EL: What inspired you to co-found the Food Policy Action network?
TC: Working as a chef, I thought I knew about why people were hungry in this country, but it turns out that I didn't know a whole lot. Once my wife and I started doing research for a film that she directed and produced, A Place at the Table, a few things became clear right away. One was the scope of the problem; I didn't realize that 49 million Americans were food insecure at the time. And these people weren't hungry because of famine or drought. They were hungry because we didn't have the political will to end hunger in this country.
At the time in 2012, this idea of letting a member of Congress know how you feel about these issues felt a little "yeah, right." So I started brainstorming how we could bump up this issue of hunger so it could become something people think about when they go to the polls. I thought, well, I'm also involved in this other food movement of chefs and eaters who care about how their food is produced and how it affects the environment. Typically, those people who care about their food sources also want to feed the hungry. So how do you mesh these two together? That's how Food Policy Action came about.
Our first piece of business was to produce the online Scorecard, which gives consumers a way to easily see how their representatives are voting on food. The second year, people started paying a little more attention to it. By the third year, we started hearing people say that they were really starting to keep score.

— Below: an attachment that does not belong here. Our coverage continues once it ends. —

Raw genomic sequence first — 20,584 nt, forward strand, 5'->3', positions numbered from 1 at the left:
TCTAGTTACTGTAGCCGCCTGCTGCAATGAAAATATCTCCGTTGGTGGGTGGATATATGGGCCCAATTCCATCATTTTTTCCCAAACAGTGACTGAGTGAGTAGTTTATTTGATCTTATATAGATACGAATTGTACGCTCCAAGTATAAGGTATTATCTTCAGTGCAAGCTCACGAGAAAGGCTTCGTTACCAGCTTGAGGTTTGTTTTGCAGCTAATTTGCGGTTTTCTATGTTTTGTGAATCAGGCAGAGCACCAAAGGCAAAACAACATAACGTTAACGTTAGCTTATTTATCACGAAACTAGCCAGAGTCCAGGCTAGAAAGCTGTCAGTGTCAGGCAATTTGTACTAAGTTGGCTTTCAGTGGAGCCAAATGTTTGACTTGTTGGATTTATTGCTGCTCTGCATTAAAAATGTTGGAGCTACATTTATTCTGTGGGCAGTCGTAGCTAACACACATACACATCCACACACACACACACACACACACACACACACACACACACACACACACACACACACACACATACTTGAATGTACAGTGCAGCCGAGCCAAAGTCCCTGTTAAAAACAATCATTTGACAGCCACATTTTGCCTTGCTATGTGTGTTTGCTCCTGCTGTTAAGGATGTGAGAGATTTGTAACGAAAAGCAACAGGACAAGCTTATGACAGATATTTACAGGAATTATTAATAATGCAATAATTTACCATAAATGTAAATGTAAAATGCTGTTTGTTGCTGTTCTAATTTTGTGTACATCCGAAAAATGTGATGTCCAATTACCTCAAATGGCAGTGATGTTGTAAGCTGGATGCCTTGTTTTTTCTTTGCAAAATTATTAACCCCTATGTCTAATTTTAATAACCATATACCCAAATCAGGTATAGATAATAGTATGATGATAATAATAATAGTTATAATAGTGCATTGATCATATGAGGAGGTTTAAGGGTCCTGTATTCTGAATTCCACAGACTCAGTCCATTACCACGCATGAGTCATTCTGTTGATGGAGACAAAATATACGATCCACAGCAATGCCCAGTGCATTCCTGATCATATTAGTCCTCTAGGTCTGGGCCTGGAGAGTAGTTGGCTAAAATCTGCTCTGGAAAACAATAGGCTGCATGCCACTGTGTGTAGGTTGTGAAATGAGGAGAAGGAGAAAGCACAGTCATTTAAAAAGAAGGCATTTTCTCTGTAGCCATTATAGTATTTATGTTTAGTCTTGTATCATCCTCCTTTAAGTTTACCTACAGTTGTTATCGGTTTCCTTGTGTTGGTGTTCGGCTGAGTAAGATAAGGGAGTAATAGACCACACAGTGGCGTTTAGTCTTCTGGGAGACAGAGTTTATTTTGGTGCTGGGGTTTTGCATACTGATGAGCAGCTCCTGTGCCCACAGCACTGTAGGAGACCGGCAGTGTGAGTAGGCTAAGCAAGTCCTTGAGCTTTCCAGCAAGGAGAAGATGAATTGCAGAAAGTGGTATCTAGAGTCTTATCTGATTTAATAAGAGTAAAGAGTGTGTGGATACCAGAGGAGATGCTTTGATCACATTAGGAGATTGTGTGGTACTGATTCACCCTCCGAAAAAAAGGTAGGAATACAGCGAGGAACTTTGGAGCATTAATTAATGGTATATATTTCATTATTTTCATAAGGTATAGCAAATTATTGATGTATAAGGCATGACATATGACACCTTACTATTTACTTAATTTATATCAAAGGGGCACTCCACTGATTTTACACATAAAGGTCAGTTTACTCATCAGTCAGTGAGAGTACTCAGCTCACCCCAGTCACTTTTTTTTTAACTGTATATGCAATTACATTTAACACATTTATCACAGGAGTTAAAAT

The Plate of the Union campaign calls for reform on The Farm Bill, which will be voted on in 2018. What sorts of policies does this bill set and how do they affect our food?
The Farm Bill is massive. It covers programs like SNAP and it controls what we're eating, how we're eating it, and the price of food. Right now, the majority of government subsidy programs go toward commodity crops like corn and soy that go into highly processed, fast food. Very few of these subsidies go toward what we call specialty crops: fruits and vegetables. We've seen a huge consumer shift over the last 10 years about what people are demanding. Organics alone is a $48 billion business right now. Consumers want high-quality food, so we're trying to get the Farm Bill based more on what consumers are looking for, not what Big Ag is looking for.